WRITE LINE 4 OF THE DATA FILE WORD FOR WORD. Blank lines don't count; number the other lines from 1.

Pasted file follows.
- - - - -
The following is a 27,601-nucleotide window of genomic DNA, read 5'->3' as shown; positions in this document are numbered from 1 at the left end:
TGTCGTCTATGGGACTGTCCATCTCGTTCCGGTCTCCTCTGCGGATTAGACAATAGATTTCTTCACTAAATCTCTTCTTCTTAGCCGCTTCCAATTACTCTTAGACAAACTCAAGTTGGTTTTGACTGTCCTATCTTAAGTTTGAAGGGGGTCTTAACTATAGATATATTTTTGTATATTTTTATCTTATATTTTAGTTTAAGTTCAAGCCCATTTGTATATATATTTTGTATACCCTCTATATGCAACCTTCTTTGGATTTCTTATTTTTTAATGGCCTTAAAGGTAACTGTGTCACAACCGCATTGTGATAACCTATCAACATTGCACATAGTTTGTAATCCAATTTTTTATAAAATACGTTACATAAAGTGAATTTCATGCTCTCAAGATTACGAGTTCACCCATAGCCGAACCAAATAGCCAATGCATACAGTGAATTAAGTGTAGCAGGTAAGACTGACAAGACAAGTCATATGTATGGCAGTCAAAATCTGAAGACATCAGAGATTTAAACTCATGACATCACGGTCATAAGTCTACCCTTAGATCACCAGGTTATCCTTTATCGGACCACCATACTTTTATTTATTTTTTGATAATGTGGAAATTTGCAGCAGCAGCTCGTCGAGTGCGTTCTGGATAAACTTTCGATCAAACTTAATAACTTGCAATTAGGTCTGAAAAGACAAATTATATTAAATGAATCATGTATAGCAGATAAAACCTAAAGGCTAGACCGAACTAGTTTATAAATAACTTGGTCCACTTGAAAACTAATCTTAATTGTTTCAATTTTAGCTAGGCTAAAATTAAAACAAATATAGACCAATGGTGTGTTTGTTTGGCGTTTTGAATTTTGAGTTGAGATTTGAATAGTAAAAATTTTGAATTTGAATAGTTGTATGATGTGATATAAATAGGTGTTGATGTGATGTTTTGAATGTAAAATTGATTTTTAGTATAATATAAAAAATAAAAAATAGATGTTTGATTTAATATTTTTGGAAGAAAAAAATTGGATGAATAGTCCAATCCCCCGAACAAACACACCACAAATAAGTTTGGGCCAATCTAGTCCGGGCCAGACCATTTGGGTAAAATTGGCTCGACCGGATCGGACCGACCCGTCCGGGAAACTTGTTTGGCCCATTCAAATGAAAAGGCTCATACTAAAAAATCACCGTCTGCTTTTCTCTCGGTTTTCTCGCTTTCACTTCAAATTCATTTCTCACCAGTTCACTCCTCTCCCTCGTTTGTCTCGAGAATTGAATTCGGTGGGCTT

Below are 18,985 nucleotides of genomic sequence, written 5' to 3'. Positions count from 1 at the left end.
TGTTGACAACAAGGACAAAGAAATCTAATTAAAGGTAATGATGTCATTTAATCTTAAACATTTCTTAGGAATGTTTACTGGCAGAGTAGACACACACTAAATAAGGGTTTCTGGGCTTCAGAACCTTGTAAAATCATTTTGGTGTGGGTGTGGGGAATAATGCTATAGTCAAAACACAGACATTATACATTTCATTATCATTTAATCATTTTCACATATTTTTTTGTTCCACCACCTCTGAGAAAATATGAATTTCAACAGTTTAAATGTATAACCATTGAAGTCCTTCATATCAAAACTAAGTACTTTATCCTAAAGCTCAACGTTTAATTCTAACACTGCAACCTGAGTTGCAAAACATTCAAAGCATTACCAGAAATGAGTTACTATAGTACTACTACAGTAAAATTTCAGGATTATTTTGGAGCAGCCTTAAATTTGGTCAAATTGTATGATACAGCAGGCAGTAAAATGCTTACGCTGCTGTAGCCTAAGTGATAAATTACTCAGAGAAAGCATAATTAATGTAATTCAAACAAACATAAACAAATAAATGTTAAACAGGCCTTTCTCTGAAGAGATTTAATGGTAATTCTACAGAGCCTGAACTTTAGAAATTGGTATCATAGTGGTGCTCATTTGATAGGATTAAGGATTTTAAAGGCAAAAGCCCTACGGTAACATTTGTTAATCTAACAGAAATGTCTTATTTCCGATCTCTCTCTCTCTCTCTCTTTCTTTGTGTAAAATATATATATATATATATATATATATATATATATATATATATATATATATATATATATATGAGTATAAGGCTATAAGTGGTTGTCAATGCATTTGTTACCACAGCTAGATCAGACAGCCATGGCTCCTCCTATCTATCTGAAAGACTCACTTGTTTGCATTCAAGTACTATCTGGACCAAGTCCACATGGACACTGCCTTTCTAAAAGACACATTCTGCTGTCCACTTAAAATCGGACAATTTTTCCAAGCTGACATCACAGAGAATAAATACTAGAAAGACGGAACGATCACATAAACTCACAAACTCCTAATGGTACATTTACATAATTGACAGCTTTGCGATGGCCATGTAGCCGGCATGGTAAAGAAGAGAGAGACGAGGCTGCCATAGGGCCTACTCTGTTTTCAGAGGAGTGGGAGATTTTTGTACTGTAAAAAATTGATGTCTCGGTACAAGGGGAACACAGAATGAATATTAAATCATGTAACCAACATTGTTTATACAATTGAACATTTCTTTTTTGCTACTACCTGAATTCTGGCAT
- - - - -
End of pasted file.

TGTTGACAACAAGGACAAAGAAATCTAATTAAAGGTAATGATGTCATTTAATCTTAAACATTTCTTAGGAATGTTTACTGGCAGAGTAGACACACACTAAATAAGGGTTTCTGGGCTTCAGAACCTTGTAAAATCATTTTGGTGTGGGTGTGGGGAATAATGCTATAGTCAAAACACAGACATTATACATTTCATTATCATTTAATCATTTTCACATATTTTTTTGTTCCACCACCTCTGAGAAAATATGAATTTCAACAGTTTAAATGTATAACCATTGAAGTCCTTCATATCAAAACTAAGTACTTTATCCTAAAGCTCAACGTTTAATTCTAACACTGCAACCTGAGTTGCAAAACATTCAAAGCATTACCAGAAATGAGTTACTATAGTACTACTACAGTAAAATTTCAGGATTATTTTGGAGCAGCCTTAAATTTGGTCAAATTGTATGATACAGCAGGCAGTAAAATGCTTACGCTGCTGTAGCCTAAGTGATAAATTACTCAGAGAAAGCATAATTAATGTAATTCAAACAAACATAAACAAATAAATGTTAAACAGGCCTTTCTCTGAAGAGATTTAATGGTAATTCTACAGAGCCTGAACTTTAGAAATTGGTATCATAGTGGTGCTCATTTGATAGGATTAAGGATTTTAAAGGCAAAAGCCCTACGGTAACATTTGTTAATCTAACAGAAATGTCTTATTTCCGATCTCTCTCTCTCTCTCTCTTTCTTTGTGTAAAATATATATATATATATATATATATATATATATATATATATATATATATATATATATATATGAGTATAAGGCTATAAGTGGTTGTCAATGCATTTGTTACCACAGCTAGATCAGACAGCCATGGCTCCTCCTATCTATCTGAAAGACTCACTTGTTTGCATTCAAGTACTATCTGGACCAAGTCCACATGGACACTGCCTTTCTAAAAGACACATTCTGCTGTCCACTTAAAATCGGACAATTTTTCCAAGCTGACATCACAGAGAATAAATACTAGAAAGACGGAACGATCACATAAACTCACAAACTCCTAATGGTACATTTACATAATTGACAGCTTTGCGATGGCCATGTAGCCGGCATGGTAAAGAAGAGAGAGACGAGGCTGCCATAGGGCCTACTCTGTTTTCAGAGGAGTGGGAGATTTTTGTACTGTAAAAAATTGATGTCTCGGTACAAGGGGAACACAGAATGAATATTAAATCATGTAACCAACATTGTTTATACAATTGAACATTTCTTTTTTGCTACTACCTGAATTCTGGCAT